4.9/10
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157 user 88 critic

Le divorce (2003)

PG-13 | | Drama, Romance, Comedy | 29 August 2003 (USA)
French vs. American social customs and behaviors are observed in a story about an American visiting her Frenchman-wed sister in Paris.

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Writers:

(novel), (screenplay) | 1 more credit »

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2 wins. See more awards »

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Cast

Cast overview, first billed only:
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Jean-Marie Lhomme ...
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Esmée Buchet-Deàk ...
Jean-Jacques Pivert ...
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Catherine Samie ...
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Samuel Gruen ...
Peter Wyckoff ...
Sandrel Lonnoy ...
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Storyline

The differences in legalities and cultural mores of French and Americans regarding sex, love, marriage, religion and family bonds are presented through the interactions of two families related by marriage. American Isabel Walker heads to Paris to visit her half-sister, poet Roxeanne de Persand, who is early in the pregnancy of her second child. Isabel arrives to find that Roxy's French husband, Charles-Henri de Persand, has just left Roxy, the sisters both eventually further learning that it is because he has fallen in love with another woman, who is herself married. Roxy and Charles-Henri deal with their break-up, which Roxy does not want but must face the legal consequences of, including determining the ownership of what may be a valuable French painting that has been casually in the Walker family for years, but which Roxy has had in her possession since she got married. Meanwhile, Isabel begins to explore all that France has to offer, which includes concurrently embarking on sexual... Written by Huggo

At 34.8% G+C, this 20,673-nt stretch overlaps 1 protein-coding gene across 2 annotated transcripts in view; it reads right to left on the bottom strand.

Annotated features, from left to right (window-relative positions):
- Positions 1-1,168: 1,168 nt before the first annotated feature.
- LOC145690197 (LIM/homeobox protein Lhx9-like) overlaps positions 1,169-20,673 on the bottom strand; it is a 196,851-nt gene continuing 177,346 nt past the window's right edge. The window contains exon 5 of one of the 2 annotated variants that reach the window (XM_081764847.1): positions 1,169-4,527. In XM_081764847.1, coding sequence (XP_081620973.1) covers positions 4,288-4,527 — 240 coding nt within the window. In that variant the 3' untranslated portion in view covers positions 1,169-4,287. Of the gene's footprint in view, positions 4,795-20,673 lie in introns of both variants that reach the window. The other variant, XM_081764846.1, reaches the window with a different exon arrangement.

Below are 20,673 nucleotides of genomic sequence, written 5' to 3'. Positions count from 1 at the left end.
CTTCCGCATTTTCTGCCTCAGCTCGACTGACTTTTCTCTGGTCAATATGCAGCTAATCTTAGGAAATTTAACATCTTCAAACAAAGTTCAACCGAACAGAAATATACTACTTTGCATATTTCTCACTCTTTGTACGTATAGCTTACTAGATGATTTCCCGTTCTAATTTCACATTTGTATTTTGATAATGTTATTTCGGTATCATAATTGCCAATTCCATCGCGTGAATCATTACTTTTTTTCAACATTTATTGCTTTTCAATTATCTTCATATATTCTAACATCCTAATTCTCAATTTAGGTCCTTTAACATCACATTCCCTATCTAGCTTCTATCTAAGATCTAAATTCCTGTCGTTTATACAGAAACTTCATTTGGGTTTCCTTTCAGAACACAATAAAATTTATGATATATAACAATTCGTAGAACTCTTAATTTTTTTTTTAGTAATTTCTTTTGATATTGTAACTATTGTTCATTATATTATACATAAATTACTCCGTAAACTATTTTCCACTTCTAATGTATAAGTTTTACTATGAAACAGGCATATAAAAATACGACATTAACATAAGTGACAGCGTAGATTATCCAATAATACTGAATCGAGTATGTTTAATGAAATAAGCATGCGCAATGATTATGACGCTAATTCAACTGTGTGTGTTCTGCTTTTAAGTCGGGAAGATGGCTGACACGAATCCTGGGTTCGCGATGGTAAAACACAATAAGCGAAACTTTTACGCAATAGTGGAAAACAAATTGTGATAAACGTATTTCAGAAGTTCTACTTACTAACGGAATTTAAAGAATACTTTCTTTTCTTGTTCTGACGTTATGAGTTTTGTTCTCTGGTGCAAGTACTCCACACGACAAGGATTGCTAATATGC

Plot Summary | Plot Synopsis

Plot Keywords: